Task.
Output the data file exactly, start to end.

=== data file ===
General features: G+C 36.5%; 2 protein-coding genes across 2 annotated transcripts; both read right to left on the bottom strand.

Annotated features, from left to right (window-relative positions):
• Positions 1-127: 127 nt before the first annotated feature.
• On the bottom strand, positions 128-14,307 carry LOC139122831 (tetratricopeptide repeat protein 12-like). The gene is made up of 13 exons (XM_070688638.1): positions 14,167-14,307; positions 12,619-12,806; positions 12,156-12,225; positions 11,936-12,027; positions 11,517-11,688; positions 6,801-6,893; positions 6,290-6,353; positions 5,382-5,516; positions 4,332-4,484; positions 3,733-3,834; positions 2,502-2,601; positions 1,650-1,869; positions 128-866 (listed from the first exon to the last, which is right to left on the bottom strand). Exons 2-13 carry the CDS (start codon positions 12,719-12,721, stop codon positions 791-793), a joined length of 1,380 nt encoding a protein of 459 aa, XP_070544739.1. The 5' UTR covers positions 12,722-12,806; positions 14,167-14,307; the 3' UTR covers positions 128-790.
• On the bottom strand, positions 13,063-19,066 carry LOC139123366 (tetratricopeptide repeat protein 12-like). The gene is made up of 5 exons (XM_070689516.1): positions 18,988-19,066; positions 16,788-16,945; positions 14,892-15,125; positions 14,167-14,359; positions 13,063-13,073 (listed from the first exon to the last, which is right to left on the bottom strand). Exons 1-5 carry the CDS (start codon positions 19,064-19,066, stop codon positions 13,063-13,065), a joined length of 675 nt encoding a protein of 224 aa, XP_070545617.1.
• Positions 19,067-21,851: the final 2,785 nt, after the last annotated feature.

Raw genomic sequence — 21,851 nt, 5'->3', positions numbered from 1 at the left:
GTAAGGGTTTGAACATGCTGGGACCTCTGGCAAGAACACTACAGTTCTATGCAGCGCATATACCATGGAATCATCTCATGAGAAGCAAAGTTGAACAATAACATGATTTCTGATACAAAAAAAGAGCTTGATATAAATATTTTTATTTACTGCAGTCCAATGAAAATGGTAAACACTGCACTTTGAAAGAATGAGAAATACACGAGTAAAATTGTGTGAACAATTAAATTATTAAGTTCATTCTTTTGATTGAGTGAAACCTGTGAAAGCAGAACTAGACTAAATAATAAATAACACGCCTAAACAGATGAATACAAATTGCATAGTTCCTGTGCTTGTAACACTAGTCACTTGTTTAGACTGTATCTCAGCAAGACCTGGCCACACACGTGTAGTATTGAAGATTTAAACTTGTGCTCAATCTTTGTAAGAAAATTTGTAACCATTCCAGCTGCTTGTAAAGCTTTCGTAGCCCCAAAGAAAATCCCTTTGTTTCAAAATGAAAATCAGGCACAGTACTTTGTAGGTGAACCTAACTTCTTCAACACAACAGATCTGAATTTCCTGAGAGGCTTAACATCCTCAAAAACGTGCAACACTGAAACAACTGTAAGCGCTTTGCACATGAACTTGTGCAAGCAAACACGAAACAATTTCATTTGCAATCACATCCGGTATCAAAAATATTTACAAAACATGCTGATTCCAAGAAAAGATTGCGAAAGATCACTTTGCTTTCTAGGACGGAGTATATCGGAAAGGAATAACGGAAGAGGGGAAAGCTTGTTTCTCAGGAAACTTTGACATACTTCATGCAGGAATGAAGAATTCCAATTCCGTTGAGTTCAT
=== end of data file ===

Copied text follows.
General features: G+C 36.5%; 2 protein-coding genes across 2 annotated transcripts; both read right to left on the bottom strand.

Annotated features, from left to right (window-relative positions):
• Positions 1-127: 127 nt before the first annotated feature.
• On the bottom strand, positions 128-14,307 carry LOC139122831 (tetratricopeptide repeat protein 12-like). The gene is made up of 13 exons (XM_070688638.1): positions 14,167-14,307; positions 12,619-12,806; positions 12,156-12,225; positions 11,936-12,027; positions 11,517-11,688; positions 6,801-6,893; positions 6,290-6,353; positions 5,382-5,516; positions 4,332-4,484; positions 3,733-3,834; positions 2,502-2,601; positions 1,650-1,869; positions 128-866 (listed from the first exon to the last, which is right to left on the bottom strand). Exons 2-13 carry the CDS (start codon positions 12,719-12,721, stop codon positions 791-793), a joined length of 1,380 nt encoding a protein of 459 aa, XP_070544739.1. The 5' UTR covers positions 12,722-12,806; positions 14,167-14,307; the 3' UTR covers positions 128-790.
• On the bottom strand, positions 13,063-19,066 carry LOC139123366 (tetratricopeptide repeat protein 12-like). The gene is made up of 5 exons (XM_070689516.1): positions 18,988-19,066; positions 16,788-16,945; positions 14,892-15,125; positions 14,167-14,359; positions 13,063-13,073 (listed from the first exon to the last, which is right to left on the bottom strand). Exons 1-5 carry the CDS (start codon positions 19,064-19,066, stop codon positions 13,063-13,065), a joined length of 675 nt encoding a protein of 224 aa, XP_070545617.1.
• Positions 19,067-21,851: the final 2,785 nt, after the last annotated feature.

Raw genomic sequence — 21,851 nt, 5'->3', positions numbered from 1 at the left:
GTAAGGGTTTGAACATGCTGGGACCTCTGGCAAGAACACTACAGTTCTATGCAGCGCATATACCATGGAATCATCTCATGAGAAGCAAAGTTGAACAATAACATGATTTCTGATACAAAAAAAGAGCTTGATATAAATATTTTTATTTACTGCAGTCCAATGAAAATGGTAAACACTGCACTTTGAAAGAATGAGAAATACACGAGTAAAATTGTGTGAACAATTAAATTATTAAGTTCATTCTTTTGATTGAGTGAAACCTGTGAAAGCAGAACTAGACTAAATAATAAATAACACGCCTAAACAGATGAATACAAATTGCATAGTTCCTGTGCTTGTAACACTAGTCACTTGTTTAGACTGTATCTCAGCAAGACCTGGCCACACACGTGTAGTATTGAAGATTTAAACTTGTGCTCAATCTTTGTAAGAAAATTTGTAACCATTCCAGCTGCTTGTAAAGCTTTCGTAGCCCCAAAGAAAATCCCTTTGTTTCAAAATGAAAATCAGGCACAGTACTTTGTAGGTGAACCTAACTTCTTCAACACAACAGATCTGAATTTCCTGAGAGGCTTAACATCCTCAAAAACGTGCAACACTGAAACAACTGTAAGCGCTTTGCACATGAACTTGTGCAAGCAAACACGAAACAATTTCATTTGCAATCACATCCGGTATCAAAAATATTTACAAAACATGCTGATTCCAAGAAAAGATTGCGAAAGATCACTTTGCTTTCTAGGACGGAGTATATCGGAAAGGAATAACGGAAGAGGGGAAAGCTTGTTTCTCAGGAAACTTTGACATACTTCATGCAGGAATGAAGAATTCCAATTCCGTTGAGTTCAT